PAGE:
Our intention is to acquire and make available ALL picture books featuring indigenous people and people of color published in the U.S. since 2002, including reprints. Inclusion of a title in the collection DOES NOT EQUAL recommendation. See our related readings page for suggested links for evaluating books.
After growing up near San Francisco, a young Japanese woman returns with her parents to their native Japan, but she feels foreign and out of place
A Japanese brother and sister take a train from the farm where they live into the city to go to their first circus, where they delight in the jugglers, the trapeze artists, and the big white elephant
A Japanese boy learns of Christmas when his mother decorates a pine tree with paper cranes
A Japanese American man recounts his grandfather's journey to America which he later also undertakes, and the feelings of being torn by a love for two different countries
After falling in love with Japan as a little girl, Erika becomes a teacher and fulfills her childhood dream by moving to a remote Japanese island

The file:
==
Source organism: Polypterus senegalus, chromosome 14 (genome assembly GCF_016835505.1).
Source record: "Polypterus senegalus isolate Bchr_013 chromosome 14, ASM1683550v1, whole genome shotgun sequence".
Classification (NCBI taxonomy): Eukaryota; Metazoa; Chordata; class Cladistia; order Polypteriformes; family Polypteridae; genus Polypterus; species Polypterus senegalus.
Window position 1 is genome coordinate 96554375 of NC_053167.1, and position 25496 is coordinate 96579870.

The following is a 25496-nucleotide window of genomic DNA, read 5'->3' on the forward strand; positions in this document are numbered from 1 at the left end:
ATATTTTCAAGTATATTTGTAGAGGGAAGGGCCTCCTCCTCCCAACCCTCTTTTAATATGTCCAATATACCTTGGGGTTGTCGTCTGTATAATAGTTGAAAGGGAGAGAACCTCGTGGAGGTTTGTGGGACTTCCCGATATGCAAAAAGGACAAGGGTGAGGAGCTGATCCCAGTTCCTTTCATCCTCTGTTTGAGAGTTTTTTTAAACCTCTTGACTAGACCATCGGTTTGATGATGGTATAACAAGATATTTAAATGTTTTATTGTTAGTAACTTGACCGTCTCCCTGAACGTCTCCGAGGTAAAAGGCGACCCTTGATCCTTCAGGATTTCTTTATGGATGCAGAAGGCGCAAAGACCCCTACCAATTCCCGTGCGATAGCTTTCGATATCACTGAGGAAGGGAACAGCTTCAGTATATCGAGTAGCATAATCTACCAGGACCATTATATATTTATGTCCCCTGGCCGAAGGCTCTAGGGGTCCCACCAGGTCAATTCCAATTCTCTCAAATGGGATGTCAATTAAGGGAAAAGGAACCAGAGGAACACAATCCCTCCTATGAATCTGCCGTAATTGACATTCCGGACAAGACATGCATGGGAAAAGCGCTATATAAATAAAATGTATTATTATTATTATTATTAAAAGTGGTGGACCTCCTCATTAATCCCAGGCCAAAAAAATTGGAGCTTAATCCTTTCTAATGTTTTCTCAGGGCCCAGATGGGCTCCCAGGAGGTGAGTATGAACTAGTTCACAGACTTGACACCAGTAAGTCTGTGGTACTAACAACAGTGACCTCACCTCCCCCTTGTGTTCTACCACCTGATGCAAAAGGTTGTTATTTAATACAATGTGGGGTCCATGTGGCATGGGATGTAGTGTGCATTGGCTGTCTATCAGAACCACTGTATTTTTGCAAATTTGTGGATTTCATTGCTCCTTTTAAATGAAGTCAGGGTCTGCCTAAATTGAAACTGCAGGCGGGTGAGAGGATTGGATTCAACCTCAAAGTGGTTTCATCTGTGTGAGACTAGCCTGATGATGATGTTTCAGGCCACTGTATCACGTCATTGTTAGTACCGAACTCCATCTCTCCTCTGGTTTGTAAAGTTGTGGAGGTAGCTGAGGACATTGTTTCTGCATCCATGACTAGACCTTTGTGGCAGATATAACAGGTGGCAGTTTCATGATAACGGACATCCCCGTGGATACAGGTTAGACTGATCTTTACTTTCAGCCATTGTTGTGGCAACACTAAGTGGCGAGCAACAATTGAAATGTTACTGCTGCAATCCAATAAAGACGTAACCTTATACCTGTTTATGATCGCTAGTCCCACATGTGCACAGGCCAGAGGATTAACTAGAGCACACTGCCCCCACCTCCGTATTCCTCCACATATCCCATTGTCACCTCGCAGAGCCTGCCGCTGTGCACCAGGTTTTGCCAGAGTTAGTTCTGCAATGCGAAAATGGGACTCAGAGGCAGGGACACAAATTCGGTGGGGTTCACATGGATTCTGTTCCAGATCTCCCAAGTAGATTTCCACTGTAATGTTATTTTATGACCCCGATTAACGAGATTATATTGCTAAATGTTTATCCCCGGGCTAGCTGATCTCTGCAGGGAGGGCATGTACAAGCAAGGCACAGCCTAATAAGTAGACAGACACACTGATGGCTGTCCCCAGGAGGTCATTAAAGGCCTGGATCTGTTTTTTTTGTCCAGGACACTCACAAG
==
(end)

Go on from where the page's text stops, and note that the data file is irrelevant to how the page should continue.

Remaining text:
A fictionalized account of a bonsai tree that lived with the Yamaki family in Hiroshima, Japan, for more than 300 years before being donated to the National Arboretum in Washington, D.C., in 1976 as a gesture of friendship and peace to celebrate the American Bicentennial
In 1860s Japan, young Norihei saves the life of a kappa, one of the mythological beings who keep the water clean, and the two become friends, but changes brought by the Industrial Revolution force the kappa to leave, only to return when Norihei needs him most. Includes historical and cultural notes
After Jiro encounters a life-like garden statue of a tall bird, he falls asleep and dreams of the story his mother once told him about a grateful crane. Includes the story "The Grateful Crane."
Hana Hashimoto has signed up to play her violin at her school's talent show. The trouble is, she's only a beginner, and she's had only three lessons. Will her confidence waver on the night of the show?
In Japan, as a provincial governor, his wife, and daughter Yuki, followed by 1,000 attendants, travel the historic Tokaido Road to the Shogun's palace in Edo, Yuki keeps up with her lessons by writing poems describing the journey